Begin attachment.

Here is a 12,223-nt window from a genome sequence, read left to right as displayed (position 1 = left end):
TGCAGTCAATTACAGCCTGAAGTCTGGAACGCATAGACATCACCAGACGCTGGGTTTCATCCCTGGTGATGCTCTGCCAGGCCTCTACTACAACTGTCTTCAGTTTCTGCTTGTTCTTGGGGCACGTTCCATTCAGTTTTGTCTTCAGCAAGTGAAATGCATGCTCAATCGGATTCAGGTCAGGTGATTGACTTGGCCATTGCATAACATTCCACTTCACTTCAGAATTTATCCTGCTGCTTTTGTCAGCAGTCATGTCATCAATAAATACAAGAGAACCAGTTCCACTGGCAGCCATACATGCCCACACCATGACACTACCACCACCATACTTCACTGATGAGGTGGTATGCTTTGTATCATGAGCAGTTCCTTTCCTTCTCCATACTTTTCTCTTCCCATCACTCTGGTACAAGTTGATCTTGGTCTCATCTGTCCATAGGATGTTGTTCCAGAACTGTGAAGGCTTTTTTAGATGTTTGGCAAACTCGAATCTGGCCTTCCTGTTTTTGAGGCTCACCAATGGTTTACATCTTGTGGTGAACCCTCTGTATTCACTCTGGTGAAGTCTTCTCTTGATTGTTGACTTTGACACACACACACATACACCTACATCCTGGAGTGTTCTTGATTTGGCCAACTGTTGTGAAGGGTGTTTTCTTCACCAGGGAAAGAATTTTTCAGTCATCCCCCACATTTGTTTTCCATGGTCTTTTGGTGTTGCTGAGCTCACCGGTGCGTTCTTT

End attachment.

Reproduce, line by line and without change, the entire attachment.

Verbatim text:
Here is a 12,223-nt window from a genome sequence, read left to right as displayed (position 1 = left end):
TGCAGTCAATTACAGCCTGAAGTCTGGAACGCATAGACATCACCAGACGCTGGGTTTCATCCCTGGTGATGCTCTGCCAGGCCTCTACTACAACTGTCTTCAGTTTCTGCTTGTTCTTGGGGCACGTTCCATTCAGTTTTGTCTTCAGCAAGTGAAATGCATGCTCAATCGGATTCAGGTCAGGTGATTGACTTGGCCATTGCATAACATTCCACTTCACTTCAGAATTTATCCTGCTGCTTTTGTCAGCAGTCATGTCATCAATAAATACAAGAGAACCAGTTCCACTGGCAGCCATACATGCCCACACCATGACACTACCACCACCATACTTCACTGATGAGGTGGTATGCTTTGTATCATGAGCAGTTCCTTTCCTTCTCCATACTTTTCTCTTCCCATCACTCTGGTACAAGTTGATCTTGGTCTCATCTGTCCATAGGATGTTGTTCCAGAACTGTGAAGGCTTTTTTAGATGTTTGGCAAACTCGAATCTGGCCTTCCTGTTTTTGAGGCTCACCAATGGTTTACATCTTGTGGTGAACCCTCTGTATTCACTCTGGTGAAGTCTTCTCTTGATTGTTGACTTTGACACACACACACATACACCTACATCCTGGAGTGTTCTTGATTTGGCCAACTGTTGTGAAGGGTGTTTTCTTCACCAGGGAAAGAATTTTTCAGTCATCCCCCACATTTGTTTTCCATGGTCTTTTGGTGTTGCTGAGCTCACCGGTGCGTTCTTT